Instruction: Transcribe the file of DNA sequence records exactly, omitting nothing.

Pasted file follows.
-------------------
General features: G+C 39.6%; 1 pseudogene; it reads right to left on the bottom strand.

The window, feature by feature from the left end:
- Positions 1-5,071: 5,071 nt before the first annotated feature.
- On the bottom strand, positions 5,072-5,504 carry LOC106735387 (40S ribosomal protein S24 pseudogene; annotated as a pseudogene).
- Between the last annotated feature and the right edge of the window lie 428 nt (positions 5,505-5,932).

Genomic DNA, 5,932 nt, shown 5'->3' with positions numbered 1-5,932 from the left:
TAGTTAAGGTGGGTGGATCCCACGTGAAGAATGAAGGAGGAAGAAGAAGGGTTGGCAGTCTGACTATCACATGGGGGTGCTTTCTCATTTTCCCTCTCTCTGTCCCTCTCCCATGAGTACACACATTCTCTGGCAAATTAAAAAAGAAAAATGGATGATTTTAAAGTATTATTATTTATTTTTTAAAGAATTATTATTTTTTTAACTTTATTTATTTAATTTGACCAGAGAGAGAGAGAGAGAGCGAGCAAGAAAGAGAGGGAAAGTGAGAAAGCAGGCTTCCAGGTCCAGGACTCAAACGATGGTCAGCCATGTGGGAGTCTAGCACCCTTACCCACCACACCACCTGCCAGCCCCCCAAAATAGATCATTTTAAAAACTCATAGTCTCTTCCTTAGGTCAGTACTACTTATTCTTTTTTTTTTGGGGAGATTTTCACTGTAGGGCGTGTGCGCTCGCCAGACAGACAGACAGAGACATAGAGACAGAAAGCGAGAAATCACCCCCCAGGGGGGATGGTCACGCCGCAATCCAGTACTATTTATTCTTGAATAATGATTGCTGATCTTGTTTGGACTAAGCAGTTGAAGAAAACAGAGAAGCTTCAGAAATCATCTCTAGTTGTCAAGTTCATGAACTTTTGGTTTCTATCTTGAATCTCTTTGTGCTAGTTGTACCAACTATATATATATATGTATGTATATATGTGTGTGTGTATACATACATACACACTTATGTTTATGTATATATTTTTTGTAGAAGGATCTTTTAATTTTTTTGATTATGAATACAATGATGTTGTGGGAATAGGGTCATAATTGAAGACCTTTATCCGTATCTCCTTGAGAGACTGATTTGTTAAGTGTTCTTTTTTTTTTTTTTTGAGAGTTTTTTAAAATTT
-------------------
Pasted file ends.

General features: G+C 39.6%; 1 pseudogene; it reads right to left on the bottom strand.

The window, feature by feature from the left end:
- Positions 1-5,071: 5,071 nt before the first annotated feature.
- On the bottom strand, positions 5,072-5,504 carry LOC106735387 (40S ribosomal protein S24 pseudogene; annotated as a pseudogene).
- Between the last annotated feature and the right edge of the window lie 428 nt (positions 5,505-5,932).

Genomic DNA, 5,932 nt, shown 5'->3' with positions numbered 1-5,932 from the left:
TAGTTAAGGTGGGTGGATCCCACGTGAAGAATGAAGGAGGAAGAAGAAGGGTTGGCAGTCTGACTATCACATGGGGGTGCTTTCTCATTTTCCCTCTCTCTGTCCCTCTCCCATGAGTACACACATTCTCTGGCAAATTAAAAAAGAAAAATGGATGATTTTAAAGTATTATTATTTATTTTTTAAAGAATTATTATTTTTTTAACTTTATTTATTTAATTTGACCAGAGAGAGAGAGAGAGAGCGAGCAAGAAAGAGAGGGAAAGTGAGAAAGCAGGCTTCCAGGTCCAGGACTCAAACGATGGTCAGCCATGTGGGAGTCTAGCACCCTTACCCACCACACCACCTGCCAGCCCCCCAAAATAGATCATTTTAAAAACTCATAGTCTCTTCCTTAGGTCAGTACTACTTATTCTTTTTTTTTTGGGGAGATTTTCACTGTAGGGCGTGTGCGCTCGCCAGACAGACAGACAGAGACATAGAGACAGAAAGCGAGAAATCACCCCCCAGGGGGGATGGTCACGCCGCAATCCAGTACTATTTATTCTTGAATAATGATTGCTGATCTTGTTTGGACTAAGCAGTTGAAGAAAACAGAGAAGCTTCAGAAATCATCTCTAGTTGTCAAGTTCATGAACTTTTGGTTTCTATCTTGAATCTCTTTGTGCTAGTTGTACCAACTATATATATATATGTATGTATATATGTGTGTGTGTATACATACATACACACTTATGTTTATGTATATATTTTTTGTAGAAGGATCTTTTAATTTTTTTGATTATGAATACAATGATGTTGTGGGAATAGGGTCATAATTGAAGACCTTTATCCGTATCTCCTTGAGAGACTGATTTGTTAAGTGTTCTTTTTTTTTTTTTTTGAGAGTTTTTTAAAATTT